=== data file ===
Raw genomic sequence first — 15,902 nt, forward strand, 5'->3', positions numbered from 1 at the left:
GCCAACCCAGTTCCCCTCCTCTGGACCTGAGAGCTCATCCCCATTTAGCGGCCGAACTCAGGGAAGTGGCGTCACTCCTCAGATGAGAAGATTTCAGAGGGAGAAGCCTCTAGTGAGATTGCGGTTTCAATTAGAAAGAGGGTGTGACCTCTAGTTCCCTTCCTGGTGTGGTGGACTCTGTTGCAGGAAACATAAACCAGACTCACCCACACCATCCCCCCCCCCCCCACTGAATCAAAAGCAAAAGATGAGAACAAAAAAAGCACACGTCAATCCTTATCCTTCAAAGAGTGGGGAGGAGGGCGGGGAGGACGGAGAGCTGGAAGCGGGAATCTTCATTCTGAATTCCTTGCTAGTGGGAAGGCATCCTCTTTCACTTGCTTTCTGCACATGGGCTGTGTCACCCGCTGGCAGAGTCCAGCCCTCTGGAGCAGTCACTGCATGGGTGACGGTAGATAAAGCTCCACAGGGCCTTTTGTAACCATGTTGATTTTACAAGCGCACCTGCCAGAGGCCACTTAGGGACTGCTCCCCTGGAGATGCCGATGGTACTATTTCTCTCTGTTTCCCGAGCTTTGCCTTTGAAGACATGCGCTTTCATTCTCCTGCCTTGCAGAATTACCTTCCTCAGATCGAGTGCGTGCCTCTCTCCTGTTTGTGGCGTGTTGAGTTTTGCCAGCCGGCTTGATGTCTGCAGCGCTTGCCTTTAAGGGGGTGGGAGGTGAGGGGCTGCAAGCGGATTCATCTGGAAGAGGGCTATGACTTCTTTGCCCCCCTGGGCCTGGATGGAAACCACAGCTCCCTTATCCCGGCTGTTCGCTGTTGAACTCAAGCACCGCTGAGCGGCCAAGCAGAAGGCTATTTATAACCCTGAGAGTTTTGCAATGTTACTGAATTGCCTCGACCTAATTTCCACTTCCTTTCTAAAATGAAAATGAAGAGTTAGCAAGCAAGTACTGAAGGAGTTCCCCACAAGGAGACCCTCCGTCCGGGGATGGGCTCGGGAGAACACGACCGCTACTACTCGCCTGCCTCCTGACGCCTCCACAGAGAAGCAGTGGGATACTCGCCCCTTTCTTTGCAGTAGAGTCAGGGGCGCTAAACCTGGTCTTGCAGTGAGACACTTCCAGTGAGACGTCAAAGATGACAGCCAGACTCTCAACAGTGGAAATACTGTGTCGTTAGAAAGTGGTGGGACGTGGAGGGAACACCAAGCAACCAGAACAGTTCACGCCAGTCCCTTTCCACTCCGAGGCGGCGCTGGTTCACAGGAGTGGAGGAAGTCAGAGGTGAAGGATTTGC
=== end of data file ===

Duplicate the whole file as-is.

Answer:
Raw genomic sequence first — 15,902 nt, forward strand, 5'->3', positions numbered from 1 at the left:
GCCAACCCAGTTCCCCTCCTCTGGACCTGAGAGCTCATCCCCATTTAGCGGCCGAACTCAGGGAAGTGGCGTCACTCCTCAGATGAGAAGATTTCAGAGGGAGAAGCCTCTAGTGAGATTGCGGTTTCAATTAGAAAGAGGGTGTGACCTCTAGTTCCCTTCCTGGTGTGGTGGACTCTGTTGCAGGAAACATAAACCAGACTCACCCACACCATCCCCCCCCCCCCCACTGAATCAAAAGCAAAAGATGAGAACAAAAAAAGCACACGTCAATCCTTATCCTTCAAAGAGTGGGGAGGAGGGCGGGGAGGACGGAGAGCTGGAAGCGGGAATCTTCATTCTGAATTCCTTGCTAGTGGGAAGGCATCCTCTTTCACTTGCTTTCTGCACATGGGCTGTGTCACCCGCTGGCAGAGTCCAGCCCTCTGGAGCAGTCACTGCATGGGTGACGGTAGATAAAGCTCCACAGGGCCTTTTGTAACCATGTTGATTTTACAAGCGCACCTGCCAGAGGCCACTTAGGGACTGCTCCCCTGGAGATGCCGATGGTACTATTTCTCTCTGTTTCCCGAGCTTTGCCTTTGAAGACATGCGCTTTCATTCTCCTGCCTTGCAGAATTACCTTCCTCAGATCGAGTGCGTGCCTCTCTCCTGTTTGTGGCGTGTTGAGTTTTGCCAGCCGGCTTGATGTCTGCAGCGCTTGCCTTTAAGGGGGTGGGAGGTGAGGGGCTGCAAGCGGATTCATCTGGAAGAGGGCTATGACTTCTTTGCCCCCCTGGGCCTGGATGGAAACCACAGCTCCCTTATCCCGGCTGTTCGCTGTTGAACTCAAGCACCGCTGAGCGGCCAAGCAGAAGGCTATTTATAACCCTGAGAGTTTTGCAATGTTACTGAATTGCCTCGACCTAATTTCCACTTCCTTTCTAAAATGAAAATGAAGAGTTAGCAAGCAAGTACTGAAGGAGTTCCCCACAAGGAGACCCTCCGTCCGGGGATGGGCTCGGGAGAACACGACCGCTACTACTCGCCTGCCTCCTGACGCCTCCACAGAGAAGCAGTGGGATACTCGCCCCTTTCTTTGCAGTAGAGTCAGGGGCGCTAAACCTGGTCTTGCAGTGAGACACTTCCAGTGAGACGTCAAAGATGACAGCCAGACTCTCAACAGTGGAAATACTGTGTCGTTAGAAAGTGGTGGGACGTGGAGGGAACACCAAGCAACCAGAACAGTTCACGCCAGTCCCTTTCCACTCCGAGGCGGCGCTGGTTCACAGGAGTGGAGGAAGTCAGAGGTGAAGGATTTGC